OPINION: More must be done to tackle domestic abuse
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Earlier in the year the long-awaited Domestic Abuse Act officially became law after many years of campaigning and debating to get to this stage.
It aims to transform the way that domestic abuse is tackled in this country, providing better protections for survivors and take a tougher stance on perpetrators.
The provisions set out by the act are now gradually coming into force, with a few measures introduced in July and more expected in the coming months.
Included is a statutory definition of domestic abuse, new legal measures to protect survivors and take tougher action on perpetrators, as well as a legal duty on local authorities to fund accommodation-based services.
A Domestic Abuse Commissioner has also been appointed and will oversee the response to domestic abuse across the country, highlighting improvements that need to be made and sharing examples of good practice.
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This is an important role and I hope that it will ensure that the act sets out to achieve its aims and supports everyone experiencing domestic abuse.
The early signs are positive, but there are still a few issues that need to be addressed and more must be done to tackle domestic abuse.
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For the act to fully achieve the transformative approach it desires it must be backed up by a national public information campaign to raise awareness of domestic abuse and what the Act has to offer.
I feel like this would encourage more people to come forward and access support, knowing that there are greater protections available and tougher action is being taken.
At the time of writing there has not been too much publicity around the act, on a national level, and this must change if it is to have desired impact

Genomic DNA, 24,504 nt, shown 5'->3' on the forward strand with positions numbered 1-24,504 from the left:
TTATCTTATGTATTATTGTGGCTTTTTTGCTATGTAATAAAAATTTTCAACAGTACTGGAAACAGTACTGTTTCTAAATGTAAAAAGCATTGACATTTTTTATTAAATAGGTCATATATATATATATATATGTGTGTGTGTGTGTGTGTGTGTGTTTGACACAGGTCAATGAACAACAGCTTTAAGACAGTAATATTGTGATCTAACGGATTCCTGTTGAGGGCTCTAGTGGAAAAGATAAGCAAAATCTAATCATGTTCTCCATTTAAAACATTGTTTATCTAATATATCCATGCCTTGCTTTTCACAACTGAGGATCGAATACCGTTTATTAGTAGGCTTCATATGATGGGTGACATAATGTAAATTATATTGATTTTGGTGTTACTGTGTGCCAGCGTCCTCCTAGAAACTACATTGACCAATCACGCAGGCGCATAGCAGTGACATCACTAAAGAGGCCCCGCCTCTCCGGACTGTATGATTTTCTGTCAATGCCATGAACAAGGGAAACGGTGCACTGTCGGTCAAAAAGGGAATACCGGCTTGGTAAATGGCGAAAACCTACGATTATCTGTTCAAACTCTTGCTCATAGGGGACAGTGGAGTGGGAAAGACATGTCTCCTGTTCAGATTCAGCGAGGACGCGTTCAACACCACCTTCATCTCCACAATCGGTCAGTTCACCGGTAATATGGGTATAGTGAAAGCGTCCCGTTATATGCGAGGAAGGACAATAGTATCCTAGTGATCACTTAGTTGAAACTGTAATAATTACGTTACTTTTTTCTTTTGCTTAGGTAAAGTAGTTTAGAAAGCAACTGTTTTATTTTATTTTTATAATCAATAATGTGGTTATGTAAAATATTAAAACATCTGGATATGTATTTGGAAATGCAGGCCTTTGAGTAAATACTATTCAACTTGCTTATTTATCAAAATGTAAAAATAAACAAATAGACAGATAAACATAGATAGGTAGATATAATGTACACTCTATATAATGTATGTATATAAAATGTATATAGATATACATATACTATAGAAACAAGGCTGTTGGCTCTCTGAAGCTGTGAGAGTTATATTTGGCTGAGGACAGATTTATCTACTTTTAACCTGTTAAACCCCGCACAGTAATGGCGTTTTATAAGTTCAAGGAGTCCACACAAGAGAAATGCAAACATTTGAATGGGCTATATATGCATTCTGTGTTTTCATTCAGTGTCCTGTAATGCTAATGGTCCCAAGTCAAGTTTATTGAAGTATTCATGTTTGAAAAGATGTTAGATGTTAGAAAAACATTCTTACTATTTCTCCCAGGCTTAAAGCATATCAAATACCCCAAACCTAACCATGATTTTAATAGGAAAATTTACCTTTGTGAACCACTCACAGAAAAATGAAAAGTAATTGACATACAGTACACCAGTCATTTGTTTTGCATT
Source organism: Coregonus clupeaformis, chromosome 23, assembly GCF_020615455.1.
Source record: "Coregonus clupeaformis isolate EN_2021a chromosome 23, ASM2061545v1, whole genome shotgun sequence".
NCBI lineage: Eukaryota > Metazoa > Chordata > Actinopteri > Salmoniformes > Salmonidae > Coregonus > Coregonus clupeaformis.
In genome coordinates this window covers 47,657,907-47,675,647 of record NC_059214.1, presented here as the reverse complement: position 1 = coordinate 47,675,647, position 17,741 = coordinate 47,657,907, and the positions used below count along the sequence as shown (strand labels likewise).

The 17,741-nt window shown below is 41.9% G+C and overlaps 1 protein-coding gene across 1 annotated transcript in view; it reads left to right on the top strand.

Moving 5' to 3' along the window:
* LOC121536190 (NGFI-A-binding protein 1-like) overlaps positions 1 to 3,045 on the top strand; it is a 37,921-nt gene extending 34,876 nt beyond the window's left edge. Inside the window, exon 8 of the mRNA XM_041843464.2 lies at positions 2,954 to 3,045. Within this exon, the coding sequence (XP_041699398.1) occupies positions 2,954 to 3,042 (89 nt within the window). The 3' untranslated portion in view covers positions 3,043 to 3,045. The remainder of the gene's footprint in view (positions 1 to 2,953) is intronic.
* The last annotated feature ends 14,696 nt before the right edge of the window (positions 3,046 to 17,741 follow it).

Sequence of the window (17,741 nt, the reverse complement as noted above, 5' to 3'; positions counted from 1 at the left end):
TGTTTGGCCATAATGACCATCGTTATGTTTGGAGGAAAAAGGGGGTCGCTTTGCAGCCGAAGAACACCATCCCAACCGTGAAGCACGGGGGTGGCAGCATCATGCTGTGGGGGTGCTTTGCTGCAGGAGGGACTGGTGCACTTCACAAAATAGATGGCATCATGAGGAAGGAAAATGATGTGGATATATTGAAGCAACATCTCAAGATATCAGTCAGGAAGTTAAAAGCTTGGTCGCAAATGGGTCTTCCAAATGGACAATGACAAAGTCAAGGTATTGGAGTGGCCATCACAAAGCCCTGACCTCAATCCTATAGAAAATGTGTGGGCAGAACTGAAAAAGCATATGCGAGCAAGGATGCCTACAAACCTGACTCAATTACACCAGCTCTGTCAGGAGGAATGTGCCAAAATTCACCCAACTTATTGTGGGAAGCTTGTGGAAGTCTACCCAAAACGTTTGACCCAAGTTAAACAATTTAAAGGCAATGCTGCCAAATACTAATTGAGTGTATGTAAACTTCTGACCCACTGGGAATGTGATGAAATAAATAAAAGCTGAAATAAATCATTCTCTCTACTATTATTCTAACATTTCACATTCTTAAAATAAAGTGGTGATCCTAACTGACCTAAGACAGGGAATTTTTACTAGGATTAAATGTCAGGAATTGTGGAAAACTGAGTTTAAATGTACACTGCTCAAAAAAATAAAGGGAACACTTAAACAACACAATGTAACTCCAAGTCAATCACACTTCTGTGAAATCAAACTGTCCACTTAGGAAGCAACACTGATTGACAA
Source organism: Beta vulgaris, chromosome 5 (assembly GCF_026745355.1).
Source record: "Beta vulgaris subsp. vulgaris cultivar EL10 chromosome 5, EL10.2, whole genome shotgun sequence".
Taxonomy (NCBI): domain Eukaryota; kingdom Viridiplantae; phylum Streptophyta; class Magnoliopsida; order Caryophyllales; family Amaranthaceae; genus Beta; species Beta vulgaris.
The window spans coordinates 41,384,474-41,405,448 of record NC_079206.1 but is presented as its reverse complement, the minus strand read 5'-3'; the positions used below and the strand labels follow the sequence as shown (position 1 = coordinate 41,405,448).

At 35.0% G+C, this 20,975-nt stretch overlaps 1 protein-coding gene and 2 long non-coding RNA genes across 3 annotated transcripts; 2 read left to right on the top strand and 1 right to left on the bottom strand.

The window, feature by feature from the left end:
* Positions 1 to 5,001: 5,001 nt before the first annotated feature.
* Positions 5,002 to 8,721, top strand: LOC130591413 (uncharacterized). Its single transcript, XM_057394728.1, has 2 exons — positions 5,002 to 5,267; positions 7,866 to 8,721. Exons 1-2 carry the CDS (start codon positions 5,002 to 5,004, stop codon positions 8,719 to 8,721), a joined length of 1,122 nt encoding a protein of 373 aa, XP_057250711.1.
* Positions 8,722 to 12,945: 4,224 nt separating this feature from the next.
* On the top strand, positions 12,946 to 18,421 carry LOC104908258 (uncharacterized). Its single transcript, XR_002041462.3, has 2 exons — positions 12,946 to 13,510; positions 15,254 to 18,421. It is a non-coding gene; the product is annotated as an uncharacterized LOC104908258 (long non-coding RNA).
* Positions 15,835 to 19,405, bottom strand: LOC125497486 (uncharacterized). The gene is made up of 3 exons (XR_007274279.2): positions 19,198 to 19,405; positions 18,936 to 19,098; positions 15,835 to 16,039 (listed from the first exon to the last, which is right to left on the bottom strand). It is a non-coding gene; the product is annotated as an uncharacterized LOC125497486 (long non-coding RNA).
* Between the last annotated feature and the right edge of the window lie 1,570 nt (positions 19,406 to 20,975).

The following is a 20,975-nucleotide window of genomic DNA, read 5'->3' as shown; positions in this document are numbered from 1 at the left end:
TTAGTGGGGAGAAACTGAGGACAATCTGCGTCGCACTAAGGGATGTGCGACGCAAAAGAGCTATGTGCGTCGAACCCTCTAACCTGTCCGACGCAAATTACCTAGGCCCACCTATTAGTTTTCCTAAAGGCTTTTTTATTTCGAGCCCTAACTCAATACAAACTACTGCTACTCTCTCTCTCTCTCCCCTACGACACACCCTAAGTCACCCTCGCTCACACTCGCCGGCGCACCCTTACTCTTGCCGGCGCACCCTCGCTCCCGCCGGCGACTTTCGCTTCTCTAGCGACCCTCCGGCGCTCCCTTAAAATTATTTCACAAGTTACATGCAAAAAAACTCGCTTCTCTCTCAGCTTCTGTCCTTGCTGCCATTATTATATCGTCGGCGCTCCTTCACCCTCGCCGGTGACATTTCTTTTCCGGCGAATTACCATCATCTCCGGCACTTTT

Locally, Leeway and partner agencies have worked to raise awareness on social media and other platforms, but it is vital the message is spread as far and wide as possible.
It carries an even greater significance given the increasing number of people accessing support during the Coronavirus pandemic, highlighting just how prevalent domestic abuse is in our communities.
The introduction of the act could not come at a better time, and it is important that it hits the ground running to meet the increasing number of people coming forward.
Whilst there are many positives to be taken, there are still areas in which the act falls short though and we must continue to campaign to ensure that nobody gets left behind.
The lack of long-term protections for migrant women is a huge concern and I fear that many may feel that they have no choice but to remain with the perpetrator.
A proposed register for perpetrators of domestic abuse and stalking was also dropped at a late stage, which feels like a missed opportunity to effectively manage and monitor known offenders.
Whilst it is great to see secure funding introduced for accommodation-based services, it is unclear what the situation will be for community-based support services.
They provide vital support in accessible locations within the local community and, without long-term funding, may not be able to meet the increasing demand that has been seen in recent times.
There is still work to be done and we must continue to campaign to ensure that the act does all that it can to support everyone experiencing domestic abuse.
The act does go a long way to improving the way domestic abuse is tackled and supporting survivors but only time will tell if it has the transformative effect it desires.
Mandy Proctor is the chief executive of domestic abuse support charity Leeway